h a l f b a k e r y
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there is a few ways this could happen.
1. make code from origins of how code is made just like terry
2. use other program coding to create it
3. use programs to try and make it work as a template/mods and
it is possible it could be made from an already existing website,
this is not an idea of something already made!
this is an original idea, I have done research on google and to
avail I cannot find anything for this.
the only closest was ai and metafor
which are not what I want.
but yeah use all available words, even if it took ages and little
bit of time to do, I think it would be very successful.
could use inspiration from mario maker and game design level
maybe you might think: that has nothing to do with coding.
WELL IT DOES, yes so this would make it so I could build a
as long as I can think of it, it shall be done
Oh also a bit of inspiration for ai dungeon.
This is a formal way of writing English that helps computers interpret what's being written. [zen_tom, Dec 06 2021]
Airline Food programming language
Based on Seinfeld's standup. [tatterdemalion, Dec 06 2021]
||"wouldn't it be nice"....... soniiiety - you should try and create new ideas, not post "I wish there was this" notions. We could all post ideas for batteries that never go flat, or dogs that can translate languages but the trick here is to generate ideas that might actually be possible, but are somewhat dubious and to explain how. Plain language computer programming is not a new idea.
||This has been a common aspiration since the 1950s - and
languages like COBOL, BASIC and SQL are some examples
of ongoing attempts at trying to meet the goal.
||More recently, GPT3 showed some capabilities at
generating code based on an English language
prompt, though you'd not want to use the generated
code to control anything very critical.
||Much of today's programming languages use grammar-
based interpretation techniques that were first proposed
by Noam Chomsky, who invented formal grammars as a
purely human endeavour.
||So I think a lot of the scope of this idea is fairly well
understood and shared by many millions of people over
the last couple of generations.
||That being said, it's still relevant - I've been working on
tools to convert simple (guided) english into Python, SQL
or Java code, allowing people to define simple rules in
their own language, and have those rules executed as
part of a data monitoring system - so I've had some direct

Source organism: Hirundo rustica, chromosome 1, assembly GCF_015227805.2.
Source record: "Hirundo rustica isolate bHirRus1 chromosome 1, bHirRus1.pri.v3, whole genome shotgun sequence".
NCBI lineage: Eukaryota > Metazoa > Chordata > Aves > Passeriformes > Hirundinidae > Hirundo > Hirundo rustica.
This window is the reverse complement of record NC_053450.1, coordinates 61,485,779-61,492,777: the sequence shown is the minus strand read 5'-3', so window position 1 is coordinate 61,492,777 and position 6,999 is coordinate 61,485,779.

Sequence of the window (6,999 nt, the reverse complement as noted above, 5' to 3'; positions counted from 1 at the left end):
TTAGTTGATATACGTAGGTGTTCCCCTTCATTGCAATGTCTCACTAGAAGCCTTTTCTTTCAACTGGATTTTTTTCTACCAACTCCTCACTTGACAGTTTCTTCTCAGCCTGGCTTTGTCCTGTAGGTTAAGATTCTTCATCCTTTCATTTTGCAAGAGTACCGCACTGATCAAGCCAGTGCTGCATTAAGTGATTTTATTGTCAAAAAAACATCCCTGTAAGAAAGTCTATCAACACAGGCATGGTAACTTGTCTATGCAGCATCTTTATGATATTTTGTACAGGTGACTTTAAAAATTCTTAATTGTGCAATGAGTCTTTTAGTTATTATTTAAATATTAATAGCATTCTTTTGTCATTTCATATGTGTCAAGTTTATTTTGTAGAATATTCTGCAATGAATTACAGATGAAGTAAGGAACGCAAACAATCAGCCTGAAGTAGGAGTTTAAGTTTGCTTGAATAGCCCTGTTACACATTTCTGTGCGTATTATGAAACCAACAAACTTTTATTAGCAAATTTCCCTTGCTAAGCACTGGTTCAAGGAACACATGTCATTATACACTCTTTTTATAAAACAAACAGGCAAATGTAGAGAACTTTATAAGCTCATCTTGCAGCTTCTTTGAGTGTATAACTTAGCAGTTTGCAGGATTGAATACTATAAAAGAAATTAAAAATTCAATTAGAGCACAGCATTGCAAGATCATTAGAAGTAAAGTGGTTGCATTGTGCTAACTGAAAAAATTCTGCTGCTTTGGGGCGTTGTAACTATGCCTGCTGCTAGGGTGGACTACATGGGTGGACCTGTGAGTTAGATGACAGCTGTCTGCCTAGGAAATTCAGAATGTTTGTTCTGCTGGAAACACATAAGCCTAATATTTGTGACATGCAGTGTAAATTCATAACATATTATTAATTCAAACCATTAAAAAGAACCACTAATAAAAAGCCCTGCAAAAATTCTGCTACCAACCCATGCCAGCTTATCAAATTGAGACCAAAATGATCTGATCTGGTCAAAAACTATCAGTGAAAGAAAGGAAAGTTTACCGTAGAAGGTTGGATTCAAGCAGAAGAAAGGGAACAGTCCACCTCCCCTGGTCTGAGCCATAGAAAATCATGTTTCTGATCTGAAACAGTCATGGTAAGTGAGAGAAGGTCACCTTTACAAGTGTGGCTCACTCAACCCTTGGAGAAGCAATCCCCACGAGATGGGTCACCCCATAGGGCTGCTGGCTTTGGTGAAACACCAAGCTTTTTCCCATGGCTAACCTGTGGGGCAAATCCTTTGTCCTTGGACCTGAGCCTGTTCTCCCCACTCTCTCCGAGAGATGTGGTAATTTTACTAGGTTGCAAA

||The hard part is that the more specific you want to be, in
terms of phrasing an operation, the more programmatic
your language ends up, at which point, you ask yourself
"Why am I developing yet another programming language,
when all these existing languages already exist to do the
||Something that exists that's quite nice is called SBVR, it's
a bit niche, but it's a formal and consistent way of writing
business rules that enables computers to interpret them
without too much difficulty. That might be a good starting
point if you were to pursue this with any seriousness.
'---print('English should be more like code, as it presently lacks
'---if number_of_people_pronouncing _'book'_like_'food' >
'---elif number_of_people_pronouncing _'blood'_like_'food' >
||This already exists. You can program in plain English by
telling a computer programmer what you want your
program to do, and paying them to go an write the
program for you. Then, your plain
English 'programming' will be compiled by the
down to nicely-written C++ (other languages are
available), in exactly the same way that the
programmer's C++ code will be compiled down to
>I would like a programme which takes a difficult mathematical problem, and solves it and gives me the answer in a way that I can understand it.
>Thanks, and best wishes
||hmm, this programme doesn't seem to run, but it is in good grammatical coherent English. Maybe I need someone else to check it over to see if there are any bugs in it.
||How does this differ from the basic idea of COBOL?
||//in exactly the same way//
||That's astonishing; you have a C++ compiler that charges by the
hour, and scatters obliquely snarky remarks in the binaries!
||Compared to programming in machine code, I'd say we're
pretty much there already (for a rather vague value of
"there"...). "If... then... else..." is a lot easier than